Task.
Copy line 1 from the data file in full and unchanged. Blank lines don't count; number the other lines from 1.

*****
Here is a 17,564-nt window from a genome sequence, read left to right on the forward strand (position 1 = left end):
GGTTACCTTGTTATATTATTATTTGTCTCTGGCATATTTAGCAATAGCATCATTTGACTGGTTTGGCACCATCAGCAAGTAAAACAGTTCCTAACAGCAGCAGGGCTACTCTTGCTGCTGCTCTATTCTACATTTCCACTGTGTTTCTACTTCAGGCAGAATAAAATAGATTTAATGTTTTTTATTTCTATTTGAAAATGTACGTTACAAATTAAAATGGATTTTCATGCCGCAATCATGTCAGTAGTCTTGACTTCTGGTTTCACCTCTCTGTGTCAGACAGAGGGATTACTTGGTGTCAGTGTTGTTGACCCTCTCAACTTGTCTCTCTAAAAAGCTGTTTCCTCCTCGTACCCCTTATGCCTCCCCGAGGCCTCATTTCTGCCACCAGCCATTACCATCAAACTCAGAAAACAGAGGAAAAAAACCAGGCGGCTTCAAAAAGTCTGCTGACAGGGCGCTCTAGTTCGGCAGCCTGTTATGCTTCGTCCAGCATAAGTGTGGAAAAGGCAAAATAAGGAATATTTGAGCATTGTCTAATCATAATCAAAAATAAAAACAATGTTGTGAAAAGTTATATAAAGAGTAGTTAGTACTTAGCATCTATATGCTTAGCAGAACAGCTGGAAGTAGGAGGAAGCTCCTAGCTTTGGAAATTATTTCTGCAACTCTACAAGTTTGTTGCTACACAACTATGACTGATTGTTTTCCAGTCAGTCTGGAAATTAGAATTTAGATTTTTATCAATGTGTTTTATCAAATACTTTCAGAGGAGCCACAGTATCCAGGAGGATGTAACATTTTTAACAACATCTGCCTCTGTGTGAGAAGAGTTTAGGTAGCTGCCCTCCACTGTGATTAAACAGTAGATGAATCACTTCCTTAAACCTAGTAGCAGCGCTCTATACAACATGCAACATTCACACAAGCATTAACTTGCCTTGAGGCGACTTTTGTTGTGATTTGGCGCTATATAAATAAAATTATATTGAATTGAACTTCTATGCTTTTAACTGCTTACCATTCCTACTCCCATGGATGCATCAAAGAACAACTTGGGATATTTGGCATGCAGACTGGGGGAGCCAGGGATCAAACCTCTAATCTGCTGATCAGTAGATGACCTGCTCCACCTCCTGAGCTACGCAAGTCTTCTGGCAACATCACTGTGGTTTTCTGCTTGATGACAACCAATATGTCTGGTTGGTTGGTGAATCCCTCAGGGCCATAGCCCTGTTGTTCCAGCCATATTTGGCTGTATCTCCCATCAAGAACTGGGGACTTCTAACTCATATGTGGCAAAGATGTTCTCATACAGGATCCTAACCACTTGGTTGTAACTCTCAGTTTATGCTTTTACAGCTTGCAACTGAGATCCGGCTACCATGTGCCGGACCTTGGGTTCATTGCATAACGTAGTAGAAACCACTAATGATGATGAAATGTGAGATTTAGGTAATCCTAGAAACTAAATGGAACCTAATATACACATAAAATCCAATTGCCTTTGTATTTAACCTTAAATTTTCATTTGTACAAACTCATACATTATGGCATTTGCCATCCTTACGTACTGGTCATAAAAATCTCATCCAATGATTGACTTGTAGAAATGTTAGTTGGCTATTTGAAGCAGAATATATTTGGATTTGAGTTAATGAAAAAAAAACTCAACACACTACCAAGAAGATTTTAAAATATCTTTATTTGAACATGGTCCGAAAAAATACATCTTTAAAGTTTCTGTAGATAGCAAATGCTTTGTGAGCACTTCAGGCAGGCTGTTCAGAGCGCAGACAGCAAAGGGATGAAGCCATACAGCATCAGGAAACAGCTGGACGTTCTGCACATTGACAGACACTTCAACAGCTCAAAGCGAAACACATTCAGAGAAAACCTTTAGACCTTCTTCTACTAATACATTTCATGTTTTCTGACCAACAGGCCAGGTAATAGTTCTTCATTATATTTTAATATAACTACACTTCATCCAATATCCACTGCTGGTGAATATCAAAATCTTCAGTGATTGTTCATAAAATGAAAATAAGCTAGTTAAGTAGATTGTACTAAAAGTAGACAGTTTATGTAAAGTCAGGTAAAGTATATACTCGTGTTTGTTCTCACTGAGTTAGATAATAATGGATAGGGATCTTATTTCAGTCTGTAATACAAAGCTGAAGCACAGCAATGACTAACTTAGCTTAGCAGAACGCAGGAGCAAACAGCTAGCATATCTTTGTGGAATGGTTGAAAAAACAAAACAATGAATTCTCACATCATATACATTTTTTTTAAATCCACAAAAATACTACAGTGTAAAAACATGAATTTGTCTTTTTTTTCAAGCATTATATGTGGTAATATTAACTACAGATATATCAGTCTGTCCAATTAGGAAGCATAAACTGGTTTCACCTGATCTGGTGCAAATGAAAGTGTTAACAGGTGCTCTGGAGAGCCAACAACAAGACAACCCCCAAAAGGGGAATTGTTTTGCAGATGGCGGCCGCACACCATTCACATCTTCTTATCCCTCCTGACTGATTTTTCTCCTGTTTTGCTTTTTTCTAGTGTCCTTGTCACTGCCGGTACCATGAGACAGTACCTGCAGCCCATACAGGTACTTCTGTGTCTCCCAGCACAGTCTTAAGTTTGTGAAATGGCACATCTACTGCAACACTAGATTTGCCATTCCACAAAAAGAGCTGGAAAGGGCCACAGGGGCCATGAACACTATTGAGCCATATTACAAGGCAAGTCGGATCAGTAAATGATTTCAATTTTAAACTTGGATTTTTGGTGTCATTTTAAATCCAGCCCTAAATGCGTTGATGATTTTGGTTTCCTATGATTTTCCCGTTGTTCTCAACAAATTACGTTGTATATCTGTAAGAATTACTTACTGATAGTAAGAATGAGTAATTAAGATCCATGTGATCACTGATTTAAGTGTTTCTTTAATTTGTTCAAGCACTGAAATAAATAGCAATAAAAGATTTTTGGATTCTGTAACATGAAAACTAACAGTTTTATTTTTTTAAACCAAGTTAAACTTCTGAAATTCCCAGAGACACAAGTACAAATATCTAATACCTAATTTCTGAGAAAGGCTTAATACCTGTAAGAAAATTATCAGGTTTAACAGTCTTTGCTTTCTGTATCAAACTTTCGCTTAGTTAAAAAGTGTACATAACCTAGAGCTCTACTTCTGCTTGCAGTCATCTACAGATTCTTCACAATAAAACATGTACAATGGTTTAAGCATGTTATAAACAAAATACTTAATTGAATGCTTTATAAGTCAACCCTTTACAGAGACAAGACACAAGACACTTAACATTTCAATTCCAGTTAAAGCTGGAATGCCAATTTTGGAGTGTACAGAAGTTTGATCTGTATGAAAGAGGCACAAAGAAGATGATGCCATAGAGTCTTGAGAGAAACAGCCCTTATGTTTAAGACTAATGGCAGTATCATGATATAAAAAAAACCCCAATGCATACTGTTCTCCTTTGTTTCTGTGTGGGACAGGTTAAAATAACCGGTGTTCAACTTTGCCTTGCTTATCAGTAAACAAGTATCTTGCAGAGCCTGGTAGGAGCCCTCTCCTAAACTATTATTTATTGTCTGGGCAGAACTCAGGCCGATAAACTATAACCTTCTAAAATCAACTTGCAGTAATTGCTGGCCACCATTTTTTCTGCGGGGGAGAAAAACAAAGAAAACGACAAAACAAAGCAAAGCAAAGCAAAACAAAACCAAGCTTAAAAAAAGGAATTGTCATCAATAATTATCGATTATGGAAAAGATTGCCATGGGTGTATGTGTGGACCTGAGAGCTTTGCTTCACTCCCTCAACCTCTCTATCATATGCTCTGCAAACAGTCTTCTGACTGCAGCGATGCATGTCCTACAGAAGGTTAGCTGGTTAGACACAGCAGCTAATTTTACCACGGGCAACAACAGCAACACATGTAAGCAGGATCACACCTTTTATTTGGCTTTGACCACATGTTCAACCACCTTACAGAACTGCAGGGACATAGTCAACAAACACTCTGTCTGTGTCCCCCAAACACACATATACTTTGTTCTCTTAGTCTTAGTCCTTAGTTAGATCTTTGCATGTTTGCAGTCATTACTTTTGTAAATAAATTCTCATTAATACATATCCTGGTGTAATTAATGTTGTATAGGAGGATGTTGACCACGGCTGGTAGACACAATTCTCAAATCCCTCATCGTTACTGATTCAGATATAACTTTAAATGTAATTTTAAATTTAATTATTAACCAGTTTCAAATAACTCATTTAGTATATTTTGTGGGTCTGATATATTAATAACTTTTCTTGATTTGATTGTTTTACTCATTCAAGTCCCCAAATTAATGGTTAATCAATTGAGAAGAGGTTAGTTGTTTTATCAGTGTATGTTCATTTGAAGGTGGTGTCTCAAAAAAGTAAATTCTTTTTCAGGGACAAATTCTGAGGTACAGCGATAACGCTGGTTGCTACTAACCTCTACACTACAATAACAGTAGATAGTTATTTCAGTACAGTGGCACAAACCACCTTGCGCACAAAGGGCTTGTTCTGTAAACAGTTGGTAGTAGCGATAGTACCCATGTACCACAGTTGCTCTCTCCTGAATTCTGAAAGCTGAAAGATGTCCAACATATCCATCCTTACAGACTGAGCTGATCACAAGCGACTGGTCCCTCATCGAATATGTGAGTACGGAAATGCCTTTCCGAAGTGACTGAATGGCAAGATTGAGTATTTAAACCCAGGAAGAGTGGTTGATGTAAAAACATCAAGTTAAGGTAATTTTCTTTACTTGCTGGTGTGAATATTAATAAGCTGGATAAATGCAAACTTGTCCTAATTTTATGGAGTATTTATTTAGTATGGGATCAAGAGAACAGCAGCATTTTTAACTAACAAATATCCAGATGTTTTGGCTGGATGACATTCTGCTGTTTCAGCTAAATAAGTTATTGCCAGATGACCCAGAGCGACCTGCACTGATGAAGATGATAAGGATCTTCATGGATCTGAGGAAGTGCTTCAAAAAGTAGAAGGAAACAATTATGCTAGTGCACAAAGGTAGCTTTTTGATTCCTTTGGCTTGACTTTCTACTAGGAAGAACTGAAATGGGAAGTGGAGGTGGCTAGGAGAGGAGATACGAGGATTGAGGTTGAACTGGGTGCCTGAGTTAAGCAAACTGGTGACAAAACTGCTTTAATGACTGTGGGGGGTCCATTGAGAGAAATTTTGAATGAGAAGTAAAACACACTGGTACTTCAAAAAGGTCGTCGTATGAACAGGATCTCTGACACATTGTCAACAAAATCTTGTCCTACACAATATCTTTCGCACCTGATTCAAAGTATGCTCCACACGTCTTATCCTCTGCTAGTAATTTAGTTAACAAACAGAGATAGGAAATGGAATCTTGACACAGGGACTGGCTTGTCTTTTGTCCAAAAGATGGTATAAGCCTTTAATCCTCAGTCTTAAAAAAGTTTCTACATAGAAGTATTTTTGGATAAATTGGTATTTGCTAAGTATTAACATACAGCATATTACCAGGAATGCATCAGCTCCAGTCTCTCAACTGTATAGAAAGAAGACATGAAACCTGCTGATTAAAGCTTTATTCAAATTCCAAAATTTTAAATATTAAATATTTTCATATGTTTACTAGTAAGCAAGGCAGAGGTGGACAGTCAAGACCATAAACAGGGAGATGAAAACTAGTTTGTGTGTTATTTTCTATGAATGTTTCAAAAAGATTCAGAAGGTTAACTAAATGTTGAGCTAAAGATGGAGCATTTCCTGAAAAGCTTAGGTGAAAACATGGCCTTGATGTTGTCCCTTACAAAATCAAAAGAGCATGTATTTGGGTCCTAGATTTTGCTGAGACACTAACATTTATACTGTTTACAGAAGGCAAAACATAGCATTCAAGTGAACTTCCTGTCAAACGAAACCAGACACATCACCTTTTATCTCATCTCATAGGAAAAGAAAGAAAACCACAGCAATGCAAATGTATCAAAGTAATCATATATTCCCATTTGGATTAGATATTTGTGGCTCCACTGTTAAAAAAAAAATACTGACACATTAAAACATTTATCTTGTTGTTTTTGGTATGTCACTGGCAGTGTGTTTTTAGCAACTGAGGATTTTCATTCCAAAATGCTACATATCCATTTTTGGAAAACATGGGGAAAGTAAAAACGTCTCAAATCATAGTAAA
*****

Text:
Here is a 17,564-nt window from a genome sequence, read left to right on the forward strand (position 1 = left end):